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Victims family speaks out
Sibling recalls happier days, seeks more information
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Benjamin ONeal, who was killed in July at the Cay Creek Wetlands Interpretive Center, loved spending time with friends and relatives, according to his sister, Mary Ann Wells. ONeal, pictured with family members, was 60 years old at the time of his death. - photo by Photo provided.

Midway native Benjamin O’Neal grew up within walking distance to the Cay Creek Wetlands Interpretive Center, and he spent a great deal of his life fishing and crabbing from its docks.

“If you can’t catch him by 8 o’clock, he’s already at the crabbing hole,” his sister Mary Ann Wells recalled. “That was just his way of life.”

The familiar site now fills Wells and her family with fear and frustration, as it is where 60-year-old O’Neal was stabbed multiple times on the morning of July 21. He was transported to Liberty Regional Medical Center and later was pronounced dead.

Now, Wells wants to keep her brother’s memory alive and is striving for justice, she said.

When police were called to the scene, they found O’Neal unconscious and unresponsive on a dock in Cay Creek. Another man, Fort Stewart soldier Pfc. Kenneth Turner, 27, was at the scene. He sustained a single stab wound and was airlifted to Memorial Health University Medical Center in Savannah.

“To think that something like this could happen in this small town of Midway is devastating,” Wells said.

During a July 25 news conference, Liberty County Sheriff Steve Sikes announced that Turner had been charged with one count of felony murder and one count of aggravated assault in connection with the crime.

Turner, who is being held at the Liberty County Jail, was denied bond in his first hearing before the magistrate court. Another bond hearing is scheduled for 9 a.m. Monday before Judge Robert Russell. 

Wells said she is frustrated with the system and the lack of support and information she and her family have received from both the sheriff’s office and Fort Stewart.

“I want to speak for my brother, because he can’t speak for himself,” she said. “I want to make sure that he did not die in vain — he didn’t have to go like that.

“He was stabbed 40 times. I was devastated to hear how many times — he was probably begging for his life,” Wells said. “It is very devastating. We would like to seek answers, and right now we’re getting nothing — as though there’s just one person gone.”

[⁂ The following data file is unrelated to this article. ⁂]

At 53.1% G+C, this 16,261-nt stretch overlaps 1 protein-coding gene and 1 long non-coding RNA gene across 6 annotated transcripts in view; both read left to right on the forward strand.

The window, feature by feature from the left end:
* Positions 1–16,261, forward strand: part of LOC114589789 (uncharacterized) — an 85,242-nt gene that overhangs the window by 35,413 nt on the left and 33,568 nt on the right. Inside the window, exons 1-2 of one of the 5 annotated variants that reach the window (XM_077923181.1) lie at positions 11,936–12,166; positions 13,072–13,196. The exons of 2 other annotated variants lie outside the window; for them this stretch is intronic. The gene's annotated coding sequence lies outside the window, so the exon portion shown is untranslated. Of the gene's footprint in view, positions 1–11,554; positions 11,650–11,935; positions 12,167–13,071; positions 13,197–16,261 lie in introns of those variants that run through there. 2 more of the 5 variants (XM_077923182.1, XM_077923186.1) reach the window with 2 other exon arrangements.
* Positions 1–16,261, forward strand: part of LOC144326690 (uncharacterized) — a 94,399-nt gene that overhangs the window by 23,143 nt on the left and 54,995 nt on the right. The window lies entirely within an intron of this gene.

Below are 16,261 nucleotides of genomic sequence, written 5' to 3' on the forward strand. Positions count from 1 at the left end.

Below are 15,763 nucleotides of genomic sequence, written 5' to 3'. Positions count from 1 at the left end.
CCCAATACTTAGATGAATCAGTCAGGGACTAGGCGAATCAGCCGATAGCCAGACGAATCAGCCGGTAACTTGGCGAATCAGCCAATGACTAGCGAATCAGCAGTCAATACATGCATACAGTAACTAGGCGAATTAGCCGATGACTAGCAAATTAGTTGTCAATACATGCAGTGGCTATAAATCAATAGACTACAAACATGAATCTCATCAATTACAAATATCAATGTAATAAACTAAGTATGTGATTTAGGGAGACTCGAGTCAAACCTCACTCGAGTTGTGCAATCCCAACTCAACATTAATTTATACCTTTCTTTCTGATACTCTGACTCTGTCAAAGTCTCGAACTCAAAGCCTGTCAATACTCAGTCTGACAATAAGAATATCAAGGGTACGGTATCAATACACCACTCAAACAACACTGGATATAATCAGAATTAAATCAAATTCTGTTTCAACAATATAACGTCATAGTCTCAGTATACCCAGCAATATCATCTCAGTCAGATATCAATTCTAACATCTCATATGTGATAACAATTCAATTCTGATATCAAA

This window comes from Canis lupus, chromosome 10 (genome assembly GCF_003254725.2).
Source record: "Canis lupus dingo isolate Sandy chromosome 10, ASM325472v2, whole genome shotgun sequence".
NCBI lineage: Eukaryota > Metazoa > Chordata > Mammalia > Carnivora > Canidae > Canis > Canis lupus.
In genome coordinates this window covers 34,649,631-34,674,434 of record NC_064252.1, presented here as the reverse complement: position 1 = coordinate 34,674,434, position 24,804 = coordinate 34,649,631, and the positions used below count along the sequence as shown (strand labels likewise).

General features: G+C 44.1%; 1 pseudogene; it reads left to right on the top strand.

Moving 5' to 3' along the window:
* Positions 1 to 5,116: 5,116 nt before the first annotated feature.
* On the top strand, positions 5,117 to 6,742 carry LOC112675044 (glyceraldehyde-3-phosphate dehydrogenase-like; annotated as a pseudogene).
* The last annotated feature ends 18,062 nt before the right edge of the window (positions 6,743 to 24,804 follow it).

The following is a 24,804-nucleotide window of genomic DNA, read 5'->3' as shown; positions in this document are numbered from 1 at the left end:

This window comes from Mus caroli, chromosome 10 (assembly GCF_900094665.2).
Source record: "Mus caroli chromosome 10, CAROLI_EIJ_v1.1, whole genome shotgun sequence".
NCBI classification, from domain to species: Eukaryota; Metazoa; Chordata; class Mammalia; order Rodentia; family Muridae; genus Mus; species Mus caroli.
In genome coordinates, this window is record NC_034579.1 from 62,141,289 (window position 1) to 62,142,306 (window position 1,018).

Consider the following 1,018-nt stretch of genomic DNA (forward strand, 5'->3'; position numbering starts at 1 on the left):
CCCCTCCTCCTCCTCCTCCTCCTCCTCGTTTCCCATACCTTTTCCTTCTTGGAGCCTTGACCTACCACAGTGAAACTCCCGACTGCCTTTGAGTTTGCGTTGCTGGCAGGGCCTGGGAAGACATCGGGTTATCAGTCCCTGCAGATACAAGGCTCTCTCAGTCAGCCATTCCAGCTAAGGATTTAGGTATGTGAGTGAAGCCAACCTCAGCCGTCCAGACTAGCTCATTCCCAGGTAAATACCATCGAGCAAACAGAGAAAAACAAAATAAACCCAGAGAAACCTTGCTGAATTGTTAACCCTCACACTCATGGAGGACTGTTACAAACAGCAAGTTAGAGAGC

All leads have been followed up and the case is moving into the administrative phase, Chief Deputy Keith Moran said Friday.

Detectives are compiling the necessary case documents, and once they receive final laboratory and autopsy reports, the case will be handed over to the district attorney for prosecution. 

Investigators still have not established a motive for the crime, but Moran speculated that one possibility was that the men got into an argument that escalated.

Any sort of order for a psychiatric evaluation on Turner would have to come from the district attorney, he added.

“The sheriff’s office sends their condolences to the family,” he said. “It’s a terrible crime.”

Moran said he also will make a more concentrated effort to ensure Wells and her family are informed of the case’s progress.

Speaking on behalf of Fort Stewart, 3rd Infantry Division Public Affairs Officer Lt. Col. Ben Garrett said that the 3rd ID is fully cooperating with the Liberty County Sheriff’s Office as it continues its investigation.

“The alleged actions of the individual soldier do not reflect on the values of our Army,” he said. “The death of Mr. O’Neal is a tragic loss, and we extend our condolences to the family of Mr. O’Neal.”

O’Neal, the seventh of 13 children, was a kind person, with a generous heart and a comical laugh, Wells said. He did not have children of his own, but he helped his family members raise their own children.

An outdoors enthusiast, O’Neal rode his bike everywhere and loved gardening.

As a young man, O’Neal worked as a veterinary assistant, and he “knew all about dogs,” his sister said. He also moved in with his ailing mother and served as her caregiver as her health declined. In recent years, he took on handyman projects for people throughout the community.

Every couple of weeks, Wells would go to Midway and visit her brother.

“We would just sit under the tree and we would talk,” she said. O’Neal was supposed to move in with Wells in Hinesville the week he was killed, she said.

Wells clearly remembers the day she lost her sibling. She said she received a call from Liberty Regional Medical Center, where she works as a nurse technician, and was told her brother had been stabbed multiple times. O’Neal was not breathing, but he had a weak heartbeat, so surgeons planned to operate on him, the caller told her.

“When I got there, they said ‘I’m sorry, he didn’t make it,’” she said. “To think that someone could do something like that to a person makes me angry.”

Since then, the entire family has been shaken. More than 200 people attended O’Neal’s July 30 funeral at Community Baptist Church in Midway, she said.

“I’m trying to go on with life, but it’s hard, very hard,” Wells said. “Sometimes I can’t even sleep at night, thinking about what he went through … he probably begged for mercy, and there was no mercy there.”

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